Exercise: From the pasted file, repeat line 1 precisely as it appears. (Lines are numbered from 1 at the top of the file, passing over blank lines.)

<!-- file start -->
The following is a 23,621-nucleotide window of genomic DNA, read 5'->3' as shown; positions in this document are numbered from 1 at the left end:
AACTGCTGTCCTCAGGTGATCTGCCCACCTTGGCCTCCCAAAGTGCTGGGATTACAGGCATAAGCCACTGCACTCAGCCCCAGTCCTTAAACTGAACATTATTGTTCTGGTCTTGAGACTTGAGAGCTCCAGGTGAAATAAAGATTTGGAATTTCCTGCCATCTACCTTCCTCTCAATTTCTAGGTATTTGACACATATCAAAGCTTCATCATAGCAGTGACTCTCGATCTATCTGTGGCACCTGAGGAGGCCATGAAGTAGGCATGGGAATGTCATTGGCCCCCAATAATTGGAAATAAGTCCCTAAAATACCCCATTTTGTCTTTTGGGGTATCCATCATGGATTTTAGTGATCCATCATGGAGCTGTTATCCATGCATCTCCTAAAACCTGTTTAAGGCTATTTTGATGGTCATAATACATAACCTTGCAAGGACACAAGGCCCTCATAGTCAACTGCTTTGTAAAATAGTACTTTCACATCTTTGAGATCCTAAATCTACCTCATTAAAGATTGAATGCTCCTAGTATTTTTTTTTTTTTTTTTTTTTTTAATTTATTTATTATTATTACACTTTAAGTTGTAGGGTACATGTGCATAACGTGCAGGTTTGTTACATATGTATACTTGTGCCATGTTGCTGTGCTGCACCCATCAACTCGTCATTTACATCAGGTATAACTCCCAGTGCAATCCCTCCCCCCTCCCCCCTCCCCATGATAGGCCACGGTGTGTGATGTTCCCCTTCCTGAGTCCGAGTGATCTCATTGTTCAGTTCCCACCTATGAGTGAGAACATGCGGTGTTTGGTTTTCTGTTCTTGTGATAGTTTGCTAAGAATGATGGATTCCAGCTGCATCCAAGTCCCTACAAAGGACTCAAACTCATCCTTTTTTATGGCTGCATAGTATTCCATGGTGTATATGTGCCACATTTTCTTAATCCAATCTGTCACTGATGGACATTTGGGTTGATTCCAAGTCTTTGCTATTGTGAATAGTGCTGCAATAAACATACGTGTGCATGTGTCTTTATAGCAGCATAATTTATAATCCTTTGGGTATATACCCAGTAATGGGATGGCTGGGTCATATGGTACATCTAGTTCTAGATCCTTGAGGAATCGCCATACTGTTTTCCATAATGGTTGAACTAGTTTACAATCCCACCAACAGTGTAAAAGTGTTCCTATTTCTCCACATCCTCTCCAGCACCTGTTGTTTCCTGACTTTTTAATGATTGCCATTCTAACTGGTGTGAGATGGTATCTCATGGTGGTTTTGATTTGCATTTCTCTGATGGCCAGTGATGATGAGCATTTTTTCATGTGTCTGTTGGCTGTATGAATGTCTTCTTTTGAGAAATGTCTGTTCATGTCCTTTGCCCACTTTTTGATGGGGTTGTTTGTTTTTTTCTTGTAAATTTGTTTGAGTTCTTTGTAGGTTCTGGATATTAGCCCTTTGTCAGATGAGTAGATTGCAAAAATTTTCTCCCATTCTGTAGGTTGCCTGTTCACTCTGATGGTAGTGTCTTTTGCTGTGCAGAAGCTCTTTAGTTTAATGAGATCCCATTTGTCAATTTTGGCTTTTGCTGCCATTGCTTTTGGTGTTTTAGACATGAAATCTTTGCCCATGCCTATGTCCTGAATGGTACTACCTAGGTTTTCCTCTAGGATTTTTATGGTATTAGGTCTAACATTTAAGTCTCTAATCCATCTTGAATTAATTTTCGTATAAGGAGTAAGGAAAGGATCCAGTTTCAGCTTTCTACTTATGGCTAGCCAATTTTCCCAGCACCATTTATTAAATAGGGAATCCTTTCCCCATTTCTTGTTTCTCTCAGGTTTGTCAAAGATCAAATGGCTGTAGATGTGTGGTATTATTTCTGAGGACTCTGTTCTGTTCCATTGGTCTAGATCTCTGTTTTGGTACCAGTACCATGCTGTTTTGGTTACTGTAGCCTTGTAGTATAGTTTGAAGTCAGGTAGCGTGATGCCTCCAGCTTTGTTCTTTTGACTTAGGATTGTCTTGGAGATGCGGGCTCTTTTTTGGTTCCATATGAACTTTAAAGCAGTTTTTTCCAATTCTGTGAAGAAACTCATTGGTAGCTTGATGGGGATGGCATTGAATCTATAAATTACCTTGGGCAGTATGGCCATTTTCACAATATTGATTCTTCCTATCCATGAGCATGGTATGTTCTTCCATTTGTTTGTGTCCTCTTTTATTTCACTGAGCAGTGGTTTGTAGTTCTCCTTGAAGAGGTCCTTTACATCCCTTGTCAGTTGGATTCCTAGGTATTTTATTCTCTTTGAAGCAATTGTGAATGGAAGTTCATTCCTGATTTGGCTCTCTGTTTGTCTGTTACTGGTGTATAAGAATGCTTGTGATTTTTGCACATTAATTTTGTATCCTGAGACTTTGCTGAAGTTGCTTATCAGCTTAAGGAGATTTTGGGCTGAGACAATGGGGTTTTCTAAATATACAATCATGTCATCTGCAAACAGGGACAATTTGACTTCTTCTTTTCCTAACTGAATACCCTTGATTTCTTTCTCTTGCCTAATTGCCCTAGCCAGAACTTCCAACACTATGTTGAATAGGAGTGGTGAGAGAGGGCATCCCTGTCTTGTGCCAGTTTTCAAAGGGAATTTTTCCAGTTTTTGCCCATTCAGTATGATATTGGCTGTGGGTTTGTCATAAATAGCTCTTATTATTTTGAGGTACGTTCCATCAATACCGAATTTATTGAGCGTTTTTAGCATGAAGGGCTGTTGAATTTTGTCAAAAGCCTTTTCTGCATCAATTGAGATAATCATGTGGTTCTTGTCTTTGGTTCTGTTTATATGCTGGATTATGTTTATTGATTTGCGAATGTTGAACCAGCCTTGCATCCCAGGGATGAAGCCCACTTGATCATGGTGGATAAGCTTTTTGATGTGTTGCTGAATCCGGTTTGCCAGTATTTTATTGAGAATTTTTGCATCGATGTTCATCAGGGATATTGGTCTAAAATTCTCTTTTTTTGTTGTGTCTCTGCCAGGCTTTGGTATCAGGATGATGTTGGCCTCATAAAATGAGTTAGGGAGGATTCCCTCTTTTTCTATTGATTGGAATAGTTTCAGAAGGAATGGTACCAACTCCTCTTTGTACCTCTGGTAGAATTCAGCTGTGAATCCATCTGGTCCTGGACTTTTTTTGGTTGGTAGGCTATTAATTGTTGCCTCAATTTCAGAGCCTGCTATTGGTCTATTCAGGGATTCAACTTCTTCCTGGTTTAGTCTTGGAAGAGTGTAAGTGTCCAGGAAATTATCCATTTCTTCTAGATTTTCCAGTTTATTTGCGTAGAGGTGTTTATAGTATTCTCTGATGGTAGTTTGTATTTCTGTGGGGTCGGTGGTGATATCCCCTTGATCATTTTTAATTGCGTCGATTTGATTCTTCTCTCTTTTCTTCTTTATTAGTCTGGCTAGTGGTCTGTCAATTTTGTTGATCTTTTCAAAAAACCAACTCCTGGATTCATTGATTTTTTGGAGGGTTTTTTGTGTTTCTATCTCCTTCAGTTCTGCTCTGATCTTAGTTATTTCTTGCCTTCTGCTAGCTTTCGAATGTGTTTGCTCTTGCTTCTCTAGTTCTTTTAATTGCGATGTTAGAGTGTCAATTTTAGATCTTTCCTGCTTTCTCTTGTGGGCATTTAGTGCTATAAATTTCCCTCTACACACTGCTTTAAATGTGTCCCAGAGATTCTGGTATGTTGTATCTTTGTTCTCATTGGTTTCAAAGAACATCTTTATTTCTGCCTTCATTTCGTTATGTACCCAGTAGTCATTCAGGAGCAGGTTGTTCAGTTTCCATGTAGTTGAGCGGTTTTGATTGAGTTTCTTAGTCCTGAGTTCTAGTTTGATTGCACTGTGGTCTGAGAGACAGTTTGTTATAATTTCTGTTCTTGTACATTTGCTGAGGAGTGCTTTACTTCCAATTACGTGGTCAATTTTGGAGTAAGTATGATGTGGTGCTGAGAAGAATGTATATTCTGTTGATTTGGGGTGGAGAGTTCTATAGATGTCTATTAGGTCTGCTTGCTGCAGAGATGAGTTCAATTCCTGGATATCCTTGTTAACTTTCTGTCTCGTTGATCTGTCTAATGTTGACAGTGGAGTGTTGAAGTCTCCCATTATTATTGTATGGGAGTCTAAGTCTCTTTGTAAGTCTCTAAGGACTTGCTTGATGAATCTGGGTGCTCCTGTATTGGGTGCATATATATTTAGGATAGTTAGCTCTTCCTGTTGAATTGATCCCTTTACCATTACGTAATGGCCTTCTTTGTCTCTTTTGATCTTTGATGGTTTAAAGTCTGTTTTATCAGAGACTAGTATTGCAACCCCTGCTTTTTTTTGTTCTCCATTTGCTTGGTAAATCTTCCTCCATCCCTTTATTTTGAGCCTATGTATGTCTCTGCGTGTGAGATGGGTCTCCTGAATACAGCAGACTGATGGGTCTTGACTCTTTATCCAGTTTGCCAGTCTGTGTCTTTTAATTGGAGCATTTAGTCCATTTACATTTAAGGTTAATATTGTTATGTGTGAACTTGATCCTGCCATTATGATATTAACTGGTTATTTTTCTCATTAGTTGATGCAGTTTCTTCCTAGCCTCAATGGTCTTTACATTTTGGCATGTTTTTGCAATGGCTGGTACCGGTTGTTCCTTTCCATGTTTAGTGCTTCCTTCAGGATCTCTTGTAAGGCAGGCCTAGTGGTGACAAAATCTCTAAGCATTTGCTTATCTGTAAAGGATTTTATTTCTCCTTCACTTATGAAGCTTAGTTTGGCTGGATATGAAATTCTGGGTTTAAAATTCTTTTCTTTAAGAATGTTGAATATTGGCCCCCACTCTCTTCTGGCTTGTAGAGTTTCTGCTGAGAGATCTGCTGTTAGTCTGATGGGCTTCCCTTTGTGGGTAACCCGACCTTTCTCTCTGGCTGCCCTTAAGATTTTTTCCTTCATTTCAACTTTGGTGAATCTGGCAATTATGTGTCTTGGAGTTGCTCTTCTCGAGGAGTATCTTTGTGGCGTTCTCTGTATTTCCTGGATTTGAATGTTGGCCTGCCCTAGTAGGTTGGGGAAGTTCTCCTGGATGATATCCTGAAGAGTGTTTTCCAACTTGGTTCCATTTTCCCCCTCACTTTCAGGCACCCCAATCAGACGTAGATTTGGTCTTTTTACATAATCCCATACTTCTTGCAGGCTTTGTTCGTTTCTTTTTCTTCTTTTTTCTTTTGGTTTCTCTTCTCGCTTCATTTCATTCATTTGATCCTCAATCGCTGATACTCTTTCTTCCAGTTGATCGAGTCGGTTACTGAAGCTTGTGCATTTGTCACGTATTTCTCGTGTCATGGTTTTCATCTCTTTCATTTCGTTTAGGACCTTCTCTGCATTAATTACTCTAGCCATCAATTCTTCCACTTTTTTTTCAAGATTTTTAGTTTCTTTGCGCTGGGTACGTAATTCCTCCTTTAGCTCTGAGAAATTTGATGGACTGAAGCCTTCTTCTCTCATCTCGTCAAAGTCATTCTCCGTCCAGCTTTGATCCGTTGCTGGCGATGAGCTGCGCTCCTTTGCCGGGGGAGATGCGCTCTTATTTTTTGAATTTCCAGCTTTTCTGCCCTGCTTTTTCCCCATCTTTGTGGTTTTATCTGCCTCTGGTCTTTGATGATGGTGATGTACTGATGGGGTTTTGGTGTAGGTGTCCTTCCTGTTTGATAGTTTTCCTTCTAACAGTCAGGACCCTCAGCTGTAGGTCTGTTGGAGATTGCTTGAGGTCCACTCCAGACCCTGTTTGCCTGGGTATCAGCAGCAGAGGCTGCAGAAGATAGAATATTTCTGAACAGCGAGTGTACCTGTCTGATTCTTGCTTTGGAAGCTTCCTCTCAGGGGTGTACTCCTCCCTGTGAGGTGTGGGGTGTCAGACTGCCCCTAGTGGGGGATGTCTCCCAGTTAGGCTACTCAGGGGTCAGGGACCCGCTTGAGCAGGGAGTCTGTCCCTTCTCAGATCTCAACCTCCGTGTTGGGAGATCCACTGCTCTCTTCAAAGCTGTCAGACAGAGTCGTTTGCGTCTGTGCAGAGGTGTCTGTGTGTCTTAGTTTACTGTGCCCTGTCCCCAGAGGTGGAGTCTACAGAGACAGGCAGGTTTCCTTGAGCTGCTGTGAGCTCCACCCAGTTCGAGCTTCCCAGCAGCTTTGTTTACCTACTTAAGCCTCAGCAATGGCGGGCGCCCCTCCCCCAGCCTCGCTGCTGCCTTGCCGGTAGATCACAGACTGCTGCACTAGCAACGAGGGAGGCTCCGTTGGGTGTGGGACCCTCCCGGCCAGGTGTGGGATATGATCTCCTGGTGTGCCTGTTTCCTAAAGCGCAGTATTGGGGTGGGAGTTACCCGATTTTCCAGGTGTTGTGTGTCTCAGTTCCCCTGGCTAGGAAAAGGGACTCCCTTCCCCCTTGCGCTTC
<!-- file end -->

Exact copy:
The following is a 23,621-nucleotide window of genomic DNA, read 5'->3' as shown; positions in this document are numbered from 1 at the left end: